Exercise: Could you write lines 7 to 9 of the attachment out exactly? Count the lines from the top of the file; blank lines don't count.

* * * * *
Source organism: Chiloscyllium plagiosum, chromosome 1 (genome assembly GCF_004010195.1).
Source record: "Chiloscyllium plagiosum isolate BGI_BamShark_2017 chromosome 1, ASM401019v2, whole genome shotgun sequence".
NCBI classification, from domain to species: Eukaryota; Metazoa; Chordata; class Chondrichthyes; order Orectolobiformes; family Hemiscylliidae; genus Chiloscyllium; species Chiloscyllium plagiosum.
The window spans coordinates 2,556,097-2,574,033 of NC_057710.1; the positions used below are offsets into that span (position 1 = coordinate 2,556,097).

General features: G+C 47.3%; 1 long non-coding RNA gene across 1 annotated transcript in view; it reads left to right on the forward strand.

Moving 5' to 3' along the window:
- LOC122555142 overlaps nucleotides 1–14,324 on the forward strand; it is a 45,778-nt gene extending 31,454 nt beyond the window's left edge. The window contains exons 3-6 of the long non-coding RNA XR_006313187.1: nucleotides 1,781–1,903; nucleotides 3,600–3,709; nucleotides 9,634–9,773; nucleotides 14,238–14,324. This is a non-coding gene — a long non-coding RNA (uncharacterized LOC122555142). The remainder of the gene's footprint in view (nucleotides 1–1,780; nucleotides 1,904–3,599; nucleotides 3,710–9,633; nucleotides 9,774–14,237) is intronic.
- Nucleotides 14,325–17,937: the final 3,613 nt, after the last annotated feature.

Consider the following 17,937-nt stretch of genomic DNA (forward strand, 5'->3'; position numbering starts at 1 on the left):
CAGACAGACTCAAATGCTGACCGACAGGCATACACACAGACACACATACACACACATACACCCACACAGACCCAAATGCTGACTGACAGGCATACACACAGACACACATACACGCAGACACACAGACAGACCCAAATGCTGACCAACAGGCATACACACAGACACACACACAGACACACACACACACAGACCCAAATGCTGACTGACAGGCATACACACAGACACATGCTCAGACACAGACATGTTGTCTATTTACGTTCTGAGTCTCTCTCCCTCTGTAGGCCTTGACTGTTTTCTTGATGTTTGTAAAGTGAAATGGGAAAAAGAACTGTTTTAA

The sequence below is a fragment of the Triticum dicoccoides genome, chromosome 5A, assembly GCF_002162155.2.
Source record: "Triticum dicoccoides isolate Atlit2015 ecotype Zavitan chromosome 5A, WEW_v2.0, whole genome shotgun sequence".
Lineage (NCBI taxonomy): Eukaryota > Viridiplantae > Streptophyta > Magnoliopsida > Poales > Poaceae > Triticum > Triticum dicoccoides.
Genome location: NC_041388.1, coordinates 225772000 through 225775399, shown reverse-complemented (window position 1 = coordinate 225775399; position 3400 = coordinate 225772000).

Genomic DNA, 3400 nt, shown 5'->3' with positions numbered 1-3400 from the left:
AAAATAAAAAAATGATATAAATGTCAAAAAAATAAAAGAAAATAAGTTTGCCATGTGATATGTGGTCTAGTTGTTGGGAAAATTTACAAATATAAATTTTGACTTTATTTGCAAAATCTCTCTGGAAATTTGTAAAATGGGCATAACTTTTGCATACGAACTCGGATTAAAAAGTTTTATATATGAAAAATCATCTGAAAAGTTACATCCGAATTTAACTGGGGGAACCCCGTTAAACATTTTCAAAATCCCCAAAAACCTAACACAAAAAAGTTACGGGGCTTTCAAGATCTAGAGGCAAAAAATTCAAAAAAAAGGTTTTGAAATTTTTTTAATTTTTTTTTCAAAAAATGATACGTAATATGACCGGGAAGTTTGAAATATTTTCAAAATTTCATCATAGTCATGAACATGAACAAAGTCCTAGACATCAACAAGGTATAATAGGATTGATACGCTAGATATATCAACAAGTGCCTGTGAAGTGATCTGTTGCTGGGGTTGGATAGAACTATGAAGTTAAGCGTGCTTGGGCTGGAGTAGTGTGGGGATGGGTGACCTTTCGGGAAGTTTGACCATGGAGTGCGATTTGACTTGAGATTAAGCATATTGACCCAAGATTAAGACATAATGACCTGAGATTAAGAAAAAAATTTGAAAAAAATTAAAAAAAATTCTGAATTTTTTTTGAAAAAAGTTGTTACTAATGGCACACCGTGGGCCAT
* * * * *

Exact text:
- LOC122555142 overlaps nucleotides 1–14,324 on the forward strand; it is a 45,778-nt gene extending 31,454 nt beyond the window's left edge. The window contains exons 3-6 of the long non-coding RNA XR_006313187.1: nucleotides 1,781–1,903; nucleotides 3,600–3,709; nucleotides 9,634–9,773; nucleotides 14,238–14,324. This is a non-coding gene — a long non-coding RNA (uncharacterized LOC122555142). The remainder of the gene's footprint in view (nucleotides 1–1,780; nucleotides 1,904–3,599; nucleotides 3,710–9,633; nucleotides 9,774–14,237) is intronic.
- Nucleotides 14,325–17,937: the final 3,613 nt, after the last annotated feature.

Consider the following 17,937-nt stretch of genomic DNA (forward strand, 5'->3'; position numbering starts at 1 on the left):